I write in relation to your article on the "whole story" of the First World War ("The first casualty: truth", Feature, 8 November). It states: "By the war's end, the British Army was one of the most sophisticated war machines ever developed ... (smashing) German lines." That may well be true, but it must also be acknowledged that in the last few months of the war, that same army experienced the highest level of casualties since the Somme campaigns of 1916, so perhaps things had not changed substantially for the ordinary soldier.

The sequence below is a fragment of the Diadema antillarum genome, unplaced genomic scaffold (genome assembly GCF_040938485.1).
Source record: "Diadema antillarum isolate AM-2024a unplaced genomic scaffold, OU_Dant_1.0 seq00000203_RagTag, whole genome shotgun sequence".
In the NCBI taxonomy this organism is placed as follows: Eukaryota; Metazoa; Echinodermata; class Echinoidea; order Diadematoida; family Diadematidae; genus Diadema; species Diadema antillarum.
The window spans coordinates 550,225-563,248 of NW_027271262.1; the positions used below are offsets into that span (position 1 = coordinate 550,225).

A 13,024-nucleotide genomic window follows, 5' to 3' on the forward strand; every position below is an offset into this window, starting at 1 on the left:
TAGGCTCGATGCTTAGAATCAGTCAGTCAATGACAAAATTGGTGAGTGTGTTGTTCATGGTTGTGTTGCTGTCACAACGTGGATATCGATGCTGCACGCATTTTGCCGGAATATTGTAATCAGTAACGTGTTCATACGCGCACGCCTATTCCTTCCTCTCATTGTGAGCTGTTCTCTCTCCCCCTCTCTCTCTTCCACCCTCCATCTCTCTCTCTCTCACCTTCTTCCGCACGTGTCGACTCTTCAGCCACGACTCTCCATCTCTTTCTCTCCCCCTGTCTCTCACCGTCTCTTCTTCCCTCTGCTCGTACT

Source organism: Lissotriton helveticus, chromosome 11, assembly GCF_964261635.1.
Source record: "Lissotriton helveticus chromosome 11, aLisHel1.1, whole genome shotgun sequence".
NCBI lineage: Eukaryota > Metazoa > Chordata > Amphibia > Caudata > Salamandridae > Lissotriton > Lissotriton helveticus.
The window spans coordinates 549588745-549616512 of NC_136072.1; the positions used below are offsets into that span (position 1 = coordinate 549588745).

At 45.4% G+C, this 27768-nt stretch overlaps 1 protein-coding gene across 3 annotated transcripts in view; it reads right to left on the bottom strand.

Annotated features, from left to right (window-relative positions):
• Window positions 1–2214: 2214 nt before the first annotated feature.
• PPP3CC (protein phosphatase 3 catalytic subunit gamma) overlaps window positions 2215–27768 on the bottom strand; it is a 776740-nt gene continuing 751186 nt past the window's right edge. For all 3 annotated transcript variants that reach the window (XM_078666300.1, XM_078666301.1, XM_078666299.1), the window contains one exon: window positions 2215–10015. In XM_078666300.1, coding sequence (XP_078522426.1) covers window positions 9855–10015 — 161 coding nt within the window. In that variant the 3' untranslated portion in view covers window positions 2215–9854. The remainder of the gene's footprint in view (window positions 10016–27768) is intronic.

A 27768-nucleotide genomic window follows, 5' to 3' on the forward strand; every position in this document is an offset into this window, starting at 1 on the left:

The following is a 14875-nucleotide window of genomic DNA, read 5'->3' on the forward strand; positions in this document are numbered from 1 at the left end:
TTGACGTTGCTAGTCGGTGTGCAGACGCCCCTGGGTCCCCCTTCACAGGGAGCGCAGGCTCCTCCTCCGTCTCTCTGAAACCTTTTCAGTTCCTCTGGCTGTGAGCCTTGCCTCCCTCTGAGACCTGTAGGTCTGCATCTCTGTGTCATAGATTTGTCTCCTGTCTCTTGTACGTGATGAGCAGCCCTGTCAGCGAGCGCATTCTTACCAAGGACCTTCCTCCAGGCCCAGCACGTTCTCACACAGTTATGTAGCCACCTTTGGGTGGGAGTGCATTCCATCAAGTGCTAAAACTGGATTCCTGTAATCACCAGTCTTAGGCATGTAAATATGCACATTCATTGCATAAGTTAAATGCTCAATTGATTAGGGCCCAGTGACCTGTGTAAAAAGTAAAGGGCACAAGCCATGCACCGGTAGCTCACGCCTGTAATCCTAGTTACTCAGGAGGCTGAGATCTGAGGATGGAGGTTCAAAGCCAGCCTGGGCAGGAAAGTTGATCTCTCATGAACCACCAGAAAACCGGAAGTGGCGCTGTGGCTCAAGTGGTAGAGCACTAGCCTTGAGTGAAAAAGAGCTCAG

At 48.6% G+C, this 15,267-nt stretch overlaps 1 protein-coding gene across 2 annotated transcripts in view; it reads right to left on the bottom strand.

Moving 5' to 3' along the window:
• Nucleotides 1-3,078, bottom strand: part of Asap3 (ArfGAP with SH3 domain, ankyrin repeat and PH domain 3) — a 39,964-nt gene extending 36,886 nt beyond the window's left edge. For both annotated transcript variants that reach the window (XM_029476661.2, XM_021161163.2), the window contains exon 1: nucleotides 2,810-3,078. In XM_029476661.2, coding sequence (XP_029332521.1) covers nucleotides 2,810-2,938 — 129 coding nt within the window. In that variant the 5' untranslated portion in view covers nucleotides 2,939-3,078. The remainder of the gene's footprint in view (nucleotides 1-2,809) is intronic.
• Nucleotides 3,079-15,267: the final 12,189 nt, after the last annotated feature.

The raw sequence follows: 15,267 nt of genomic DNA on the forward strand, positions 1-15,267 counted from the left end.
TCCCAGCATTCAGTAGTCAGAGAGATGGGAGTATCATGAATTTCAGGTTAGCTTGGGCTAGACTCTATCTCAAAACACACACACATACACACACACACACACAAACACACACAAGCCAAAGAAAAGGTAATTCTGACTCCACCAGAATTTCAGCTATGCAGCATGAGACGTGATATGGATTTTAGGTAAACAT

One reason I know this is because my grandfather, who went out in July 1918, was one of only 47 survivors of the 1,050 men who left England and made it through to a small village just south of Tournai, in Belgium, by Armistice Day. His commanding officer, a Colonel Wilson, lined these men up and shook their hands to congratulate them on their luck. The rest were killed or wounded.
As my grandfather said to me when I was younger: "Not so good, was it? What do you think about that?" I think I am lucky that he did survive.
Gerry Bennett, History teacher, Guildford, Surrey.